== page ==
From the simple process of choosing the right mask to staging a mass vaccination campaign, UPMC in Pittsburgh applied new learnings to address COVID-19 inside and outside of its hospitals:
General masking. With the arrival of COVID-19, UPMC took a closer look at its mask strategy. “Meaning, how many people had been fit-tested for N-95 masks? How available were they? Did we have the best solutions?” said UPMC Chief Quality Officer Tami Minnier. “It’s not that we weren’t aware about this before, but we learned a ton during this pandemic about the degree of preparedness that needs to be a notch higher on an ongoing basis for our organizations.”
Contact tracing. UPMC took immediate steps to create a contact tracing app following the onset of COVID. “The rigors of doing contact tracing are significant. Many organizations give up. They hit a point in the evolution of disease and employee exposure, and quit doing it,” Minnier said. An unsustainable system is often the cause for this, she added. The app at UPMC has allowed the health system to stay ahead on COVID exposures and reduce or prevent outbreaks.
“Almost all of our employee exposures came from community events outside of work. There were very limited exposures within work. Our contact tracing app really allowed us to contain things quickly,” she said.
Mass vaccination. Long before the first COVID surge, UPMC had been researching ways to accelerate mass vaccinations, testing its approaches with the influenza vaccines. “Our goal was: how do we do rapid vaccination?” said Knox Walk, UPMC’s director of emergency preparedness. A collaboration between emergency management, pharmacies, employee health, clinical staff and leadership made this possible, he said, noting, “Adding in IT staff meant that we could change on a dime and expand some of things we’d been doing to capture the data.”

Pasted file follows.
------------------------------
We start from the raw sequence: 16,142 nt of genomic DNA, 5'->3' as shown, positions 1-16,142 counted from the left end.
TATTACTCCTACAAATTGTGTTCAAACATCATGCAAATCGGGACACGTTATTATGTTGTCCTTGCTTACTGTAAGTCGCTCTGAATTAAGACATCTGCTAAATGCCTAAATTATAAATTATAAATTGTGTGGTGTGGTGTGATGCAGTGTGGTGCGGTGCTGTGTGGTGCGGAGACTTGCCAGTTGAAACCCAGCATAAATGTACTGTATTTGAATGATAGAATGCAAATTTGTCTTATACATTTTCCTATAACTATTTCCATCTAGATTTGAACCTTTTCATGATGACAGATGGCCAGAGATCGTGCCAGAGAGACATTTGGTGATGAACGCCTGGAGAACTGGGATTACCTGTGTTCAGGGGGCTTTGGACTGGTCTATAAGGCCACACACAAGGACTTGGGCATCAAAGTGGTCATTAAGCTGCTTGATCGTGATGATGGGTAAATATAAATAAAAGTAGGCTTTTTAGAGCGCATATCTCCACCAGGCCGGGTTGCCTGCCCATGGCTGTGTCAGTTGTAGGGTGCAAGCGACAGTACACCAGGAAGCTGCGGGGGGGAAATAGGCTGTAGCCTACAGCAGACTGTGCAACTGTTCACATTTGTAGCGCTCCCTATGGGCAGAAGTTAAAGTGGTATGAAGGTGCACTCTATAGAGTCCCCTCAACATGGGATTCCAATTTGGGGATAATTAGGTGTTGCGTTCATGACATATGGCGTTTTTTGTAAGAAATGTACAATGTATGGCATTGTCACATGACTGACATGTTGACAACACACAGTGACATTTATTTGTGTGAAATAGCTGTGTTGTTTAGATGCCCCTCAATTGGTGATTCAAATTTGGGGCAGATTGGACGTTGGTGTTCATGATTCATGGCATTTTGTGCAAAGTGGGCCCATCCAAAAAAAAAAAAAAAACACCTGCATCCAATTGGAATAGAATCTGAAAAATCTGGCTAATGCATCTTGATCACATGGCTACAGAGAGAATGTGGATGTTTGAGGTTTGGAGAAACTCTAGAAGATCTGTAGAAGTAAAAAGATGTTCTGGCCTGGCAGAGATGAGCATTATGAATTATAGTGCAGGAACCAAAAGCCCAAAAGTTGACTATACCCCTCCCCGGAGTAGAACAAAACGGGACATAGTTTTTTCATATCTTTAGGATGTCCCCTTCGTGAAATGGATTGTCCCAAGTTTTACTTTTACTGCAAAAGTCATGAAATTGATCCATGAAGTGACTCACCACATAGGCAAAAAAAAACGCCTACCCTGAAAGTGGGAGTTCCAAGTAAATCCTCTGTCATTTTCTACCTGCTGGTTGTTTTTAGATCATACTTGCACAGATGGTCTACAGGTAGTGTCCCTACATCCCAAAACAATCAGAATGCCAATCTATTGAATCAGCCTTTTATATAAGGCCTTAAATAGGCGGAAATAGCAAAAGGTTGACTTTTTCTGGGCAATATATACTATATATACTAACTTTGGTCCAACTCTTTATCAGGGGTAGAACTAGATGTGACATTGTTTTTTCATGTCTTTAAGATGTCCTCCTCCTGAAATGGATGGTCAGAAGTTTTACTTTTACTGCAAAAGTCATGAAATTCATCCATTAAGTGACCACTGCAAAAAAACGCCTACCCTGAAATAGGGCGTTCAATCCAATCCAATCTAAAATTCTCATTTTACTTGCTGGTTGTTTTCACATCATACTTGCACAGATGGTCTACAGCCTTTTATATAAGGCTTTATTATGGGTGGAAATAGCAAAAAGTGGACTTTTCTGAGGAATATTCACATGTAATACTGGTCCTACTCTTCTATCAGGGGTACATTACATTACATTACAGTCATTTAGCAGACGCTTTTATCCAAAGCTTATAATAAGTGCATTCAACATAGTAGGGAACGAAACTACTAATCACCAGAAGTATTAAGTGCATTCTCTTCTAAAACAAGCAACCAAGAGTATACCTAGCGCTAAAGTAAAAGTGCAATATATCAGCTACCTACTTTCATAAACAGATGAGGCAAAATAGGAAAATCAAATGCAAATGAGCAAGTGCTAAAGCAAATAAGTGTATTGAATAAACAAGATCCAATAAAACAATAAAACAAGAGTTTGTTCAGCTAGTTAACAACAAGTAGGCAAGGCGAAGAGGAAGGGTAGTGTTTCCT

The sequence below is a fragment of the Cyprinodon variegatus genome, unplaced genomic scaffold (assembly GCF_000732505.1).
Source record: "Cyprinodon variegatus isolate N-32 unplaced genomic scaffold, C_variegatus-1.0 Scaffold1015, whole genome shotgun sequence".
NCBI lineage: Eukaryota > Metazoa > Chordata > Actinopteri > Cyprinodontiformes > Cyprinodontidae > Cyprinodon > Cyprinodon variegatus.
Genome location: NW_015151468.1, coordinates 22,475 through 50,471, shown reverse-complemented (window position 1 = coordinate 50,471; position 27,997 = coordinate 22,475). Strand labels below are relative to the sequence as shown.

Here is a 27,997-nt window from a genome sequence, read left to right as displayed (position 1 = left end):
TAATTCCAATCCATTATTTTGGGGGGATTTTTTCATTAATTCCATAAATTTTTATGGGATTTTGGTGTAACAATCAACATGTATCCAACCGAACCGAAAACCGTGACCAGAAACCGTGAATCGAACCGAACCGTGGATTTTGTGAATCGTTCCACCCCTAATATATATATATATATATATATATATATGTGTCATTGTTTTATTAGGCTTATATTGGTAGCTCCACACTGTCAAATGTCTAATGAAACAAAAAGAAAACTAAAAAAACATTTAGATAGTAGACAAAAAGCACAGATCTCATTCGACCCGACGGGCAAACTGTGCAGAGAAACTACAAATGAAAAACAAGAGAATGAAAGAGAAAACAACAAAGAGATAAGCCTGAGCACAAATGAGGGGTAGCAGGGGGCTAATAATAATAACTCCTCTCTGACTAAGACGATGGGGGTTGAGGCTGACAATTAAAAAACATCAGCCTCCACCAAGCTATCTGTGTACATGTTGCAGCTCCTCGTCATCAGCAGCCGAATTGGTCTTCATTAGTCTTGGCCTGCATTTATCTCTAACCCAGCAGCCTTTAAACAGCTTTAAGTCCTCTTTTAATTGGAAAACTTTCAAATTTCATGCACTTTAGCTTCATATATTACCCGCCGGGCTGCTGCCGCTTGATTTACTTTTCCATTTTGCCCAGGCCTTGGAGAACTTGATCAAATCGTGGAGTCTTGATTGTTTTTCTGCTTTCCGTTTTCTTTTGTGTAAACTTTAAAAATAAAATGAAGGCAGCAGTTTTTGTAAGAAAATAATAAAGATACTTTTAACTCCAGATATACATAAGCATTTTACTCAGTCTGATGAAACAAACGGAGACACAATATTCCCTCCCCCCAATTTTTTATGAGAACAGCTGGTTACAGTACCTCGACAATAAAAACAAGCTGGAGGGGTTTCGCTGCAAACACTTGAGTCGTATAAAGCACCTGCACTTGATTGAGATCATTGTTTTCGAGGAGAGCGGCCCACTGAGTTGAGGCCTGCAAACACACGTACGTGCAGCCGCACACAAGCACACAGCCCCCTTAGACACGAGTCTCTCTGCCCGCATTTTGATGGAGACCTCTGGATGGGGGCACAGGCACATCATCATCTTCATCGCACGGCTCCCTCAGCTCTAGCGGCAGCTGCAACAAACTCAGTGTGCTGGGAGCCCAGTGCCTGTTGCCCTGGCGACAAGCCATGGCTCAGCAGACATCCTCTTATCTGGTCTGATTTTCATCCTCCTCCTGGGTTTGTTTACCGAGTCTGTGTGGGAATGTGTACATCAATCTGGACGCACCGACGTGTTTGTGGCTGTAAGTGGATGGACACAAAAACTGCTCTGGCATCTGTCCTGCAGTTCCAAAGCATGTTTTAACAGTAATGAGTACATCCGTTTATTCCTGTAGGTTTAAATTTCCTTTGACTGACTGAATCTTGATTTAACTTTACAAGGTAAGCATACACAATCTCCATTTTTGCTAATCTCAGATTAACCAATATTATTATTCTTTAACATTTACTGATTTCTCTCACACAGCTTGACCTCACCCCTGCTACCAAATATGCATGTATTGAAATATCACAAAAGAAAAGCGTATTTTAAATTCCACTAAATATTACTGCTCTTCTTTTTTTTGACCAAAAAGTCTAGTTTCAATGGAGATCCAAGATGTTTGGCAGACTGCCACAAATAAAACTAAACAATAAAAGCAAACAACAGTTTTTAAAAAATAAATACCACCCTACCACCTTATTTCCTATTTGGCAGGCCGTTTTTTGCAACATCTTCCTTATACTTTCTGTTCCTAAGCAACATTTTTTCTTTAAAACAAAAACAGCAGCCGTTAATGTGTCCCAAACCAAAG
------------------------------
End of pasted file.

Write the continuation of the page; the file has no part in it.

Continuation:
Once the pandemic began, the health system had a structure in place to mass vaccinate its employees and workers in nearby health systems. As of mid-February, all of UPMC’s 90,000 healthcare employees had completed their first dose and most had received their second. This reflects an 80% acceptance rate, Minnier said.
“We did not mandate it. We felt it was much more important to educate and encourage. We will continue to advocate to grow that number higher,” she said.
Other independent and private-practice organizations have since received vaccines from UPMC.
“We’re in the process of finishing up vaccines for an additional 15,000 healthcare workers in our regions who don’t work for us. We’ve also done the same with our skilled-nursing facilities, vaccinating 6,000 long-term care residents and staff,” Minnier said.
Overall, UPMC administered nearly 125,000 doses in eight weeks.
Minnier said UPMC is proud of its work, but acknowledged there can always be improvements. “I know that we could move faster.”
Like many other healthcare organizations, UPMC is waiting for more vaccine allocations from the federal government.